Pakistan’s Newest Martyrs: Why Anti-Shi‘ite Violence May Be the Country’s Biggest Problem

Last year, over 400 Shi‘ite were killed across Pakistan, double the number killed in 2011. A significant minority in majority Sunni Pakistan, Shi‘ites comprise roughly a quarter of the country's population

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Naseer Ahmed / REUTERS

Bodies of Shi‘te victims who were killed by twin explosions are laid in a mosque in the Pakistani town of Quetta on Jan. 11, 2013

For days, they refused to bury their dead. On a main road in the southwestern Pakistani city of Quetta, hundreds of mourners from the local Hazara community, adherents of Shi‘ite Islam, watched over the nearly 90 coffins in below freezing temperatures. The victims of an increasingly bloody wave of terror were no longer willing to inter the corpses of their loved ones for the world to forget about them.

Among the dead was Irfan Ali, a brave and much liked young activist who had to abandon his education because of the appalling security situation in the province of Baluchistan, where Quetta is the capital, yet devoted much of his time telling the world about the suffering of his people. Last Thursday, Ali felt he had cheated death the first time. He tweeted that he had narrowly escaped a bombing in Quetta. When he went to tend to the victims, a second deadlier blast struck the billiards hall in Quetta, raising the death toll to nearly 100. It was the greatest single tragedy to visit the community.

The tragedy jolted many Pakistanis, bringing tens of thousands around the country out onto the cold streets. Protests and candlelight vigils sprouted in many cities. Ali, the slain activist, was a familiar face at such protests. In recent photographs, he was seen holding up the image of a Pashtun politician, who was assassinated by the Taliban last month. This time, many protesters held aloft portraits of Ali’s smiling face, some adorned with words from his Twitter bio: “I am born to fight for human rights and peace. My religion is respect and love all the religions.”

The protests were eventually heard. Some of the largest crowds had gathered in Karachi, outside the private residence of President Asif Ali Zardari. On Monday, the government dispatched Prime Minister Raja Pervez Ashraf to Quetta to meet with the victims. Chief Minister of Baluchistan Nawab Aslam Raisani, a figure of clownish incompetence with a taste for the good life, was told there was no job waiting for him when he returned from his latest foreign jaunt. The provincial government was sacked, having forfeited its mandate. And a form of emergency rule imposed under the province’s more stolid governor.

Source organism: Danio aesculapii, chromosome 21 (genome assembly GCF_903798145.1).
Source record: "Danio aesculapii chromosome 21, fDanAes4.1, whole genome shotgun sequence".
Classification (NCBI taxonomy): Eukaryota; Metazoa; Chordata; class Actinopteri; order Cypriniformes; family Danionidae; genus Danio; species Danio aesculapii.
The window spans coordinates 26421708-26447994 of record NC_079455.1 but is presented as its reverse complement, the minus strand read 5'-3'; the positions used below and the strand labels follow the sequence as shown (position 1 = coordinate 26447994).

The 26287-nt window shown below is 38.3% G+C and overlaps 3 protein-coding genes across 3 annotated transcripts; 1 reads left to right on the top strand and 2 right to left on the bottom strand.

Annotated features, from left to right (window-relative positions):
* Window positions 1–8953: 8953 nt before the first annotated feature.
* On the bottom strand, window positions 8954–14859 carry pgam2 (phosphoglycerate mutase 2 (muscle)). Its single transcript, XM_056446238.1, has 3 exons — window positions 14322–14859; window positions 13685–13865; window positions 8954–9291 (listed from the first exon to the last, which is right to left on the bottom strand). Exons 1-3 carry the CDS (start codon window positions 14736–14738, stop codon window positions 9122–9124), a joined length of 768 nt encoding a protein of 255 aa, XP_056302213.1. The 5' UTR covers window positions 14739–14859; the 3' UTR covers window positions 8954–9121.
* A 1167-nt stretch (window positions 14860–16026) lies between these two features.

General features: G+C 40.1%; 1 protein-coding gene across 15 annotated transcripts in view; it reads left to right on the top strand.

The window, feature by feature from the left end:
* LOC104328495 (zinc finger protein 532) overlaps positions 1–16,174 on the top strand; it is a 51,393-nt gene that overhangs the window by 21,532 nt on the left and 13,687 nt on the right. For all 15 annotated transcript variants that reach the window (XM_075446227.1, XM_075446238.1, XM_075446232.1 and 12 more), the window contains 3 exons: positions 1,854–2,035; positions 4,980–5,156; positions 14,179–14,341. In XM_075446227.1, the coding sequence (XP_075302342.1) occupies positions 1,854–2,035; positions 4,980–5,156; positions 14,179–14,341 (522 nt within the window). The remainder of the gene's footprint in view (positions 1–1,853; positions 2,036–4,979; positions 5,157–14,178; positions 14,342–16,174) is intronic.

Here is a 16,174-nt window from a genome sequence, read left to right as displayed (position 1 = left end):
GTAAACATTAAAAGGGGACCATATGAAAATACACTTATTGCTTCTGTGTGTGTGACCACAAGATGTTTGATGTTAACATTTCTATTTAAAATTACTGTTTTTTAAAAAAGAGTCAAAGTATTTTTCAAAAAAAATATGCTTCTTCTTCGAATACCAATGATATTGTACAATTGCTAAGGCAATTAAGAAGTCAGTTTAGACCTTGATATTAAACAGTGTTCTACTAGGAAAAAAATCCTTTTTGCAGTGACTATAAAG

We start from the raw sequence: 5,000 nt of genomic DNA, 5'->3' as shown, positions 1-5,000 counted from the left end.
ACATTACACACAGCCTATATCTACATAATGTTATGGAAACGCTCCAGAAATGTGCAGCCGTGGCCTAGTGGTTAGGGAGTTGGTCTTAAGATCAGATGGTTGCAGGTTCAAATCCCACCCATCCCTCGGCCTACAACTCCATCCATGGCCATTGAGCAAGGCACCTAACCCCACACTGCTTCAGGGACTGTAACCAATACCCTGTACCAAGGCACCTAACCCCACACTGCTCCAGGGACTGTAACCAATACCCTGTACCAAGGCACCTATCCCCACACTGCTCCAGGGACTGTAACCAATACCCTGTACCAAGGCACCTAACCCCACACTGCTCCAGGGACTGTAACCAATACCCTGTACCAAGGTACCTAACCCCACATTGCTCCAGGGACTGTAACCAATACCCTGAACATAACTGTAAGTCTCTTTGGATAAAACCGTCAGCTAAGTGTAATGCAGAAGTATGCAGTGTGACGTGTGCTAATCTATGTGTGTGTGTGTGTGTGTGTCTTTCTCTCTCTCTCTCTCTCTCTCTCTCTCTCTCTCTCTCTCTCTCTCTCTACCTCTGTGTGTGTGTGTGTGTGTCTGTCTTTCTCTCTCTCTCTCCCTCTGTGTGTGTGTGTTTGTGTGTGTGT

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It was enough to persuade the families of the Hazara victims to bury their dead, but more will need to be done to stop others from being sent to an early grave. Last year, over 400 Shi‘ites were killed across Pakistan, double the number killed in 2011. A significant minority in majority Sunni Pakistan, Shi‘ites comprise roughly a quarter of the country’s population. At least a quarter of the recent death toll belongs to the Hazara community in Baluchistan, who migrated there over a century ago from neighboring Afghanistan. Seeking safety, many have been making journeys onward. Last Thursday’s attacks, though deadlier than previous ones, were depressingly familiar.

In recent years, Shi‘ite pilgrims from the Hazara community have been hauled off buses bound for pilgrimages in Iran to be lined up and summarily shot. In other parts of the country, as far apart as Karachi in the south, Lahore to the east, the northern hills of Gilgit, Parachinar near the Afghan border, and Dera Ismail Khan in the northwest, Shi‘ite worshippers have seen their processions routinely attacked.

On each of these occasions, Shi‘ite worshippers had gathered in the streets, as they have done for centuries, to mourn the memories of their ancient martyrs. They left having to mourn the loss of new ones. The seventh century massacre of their most revered saint, Imam Hussein, and his followers, becomes not just a retelling of the foundation of their faith. It is relived as a parable for the present, the story of a vulnerable minority brutally slaughtered for its beliefs.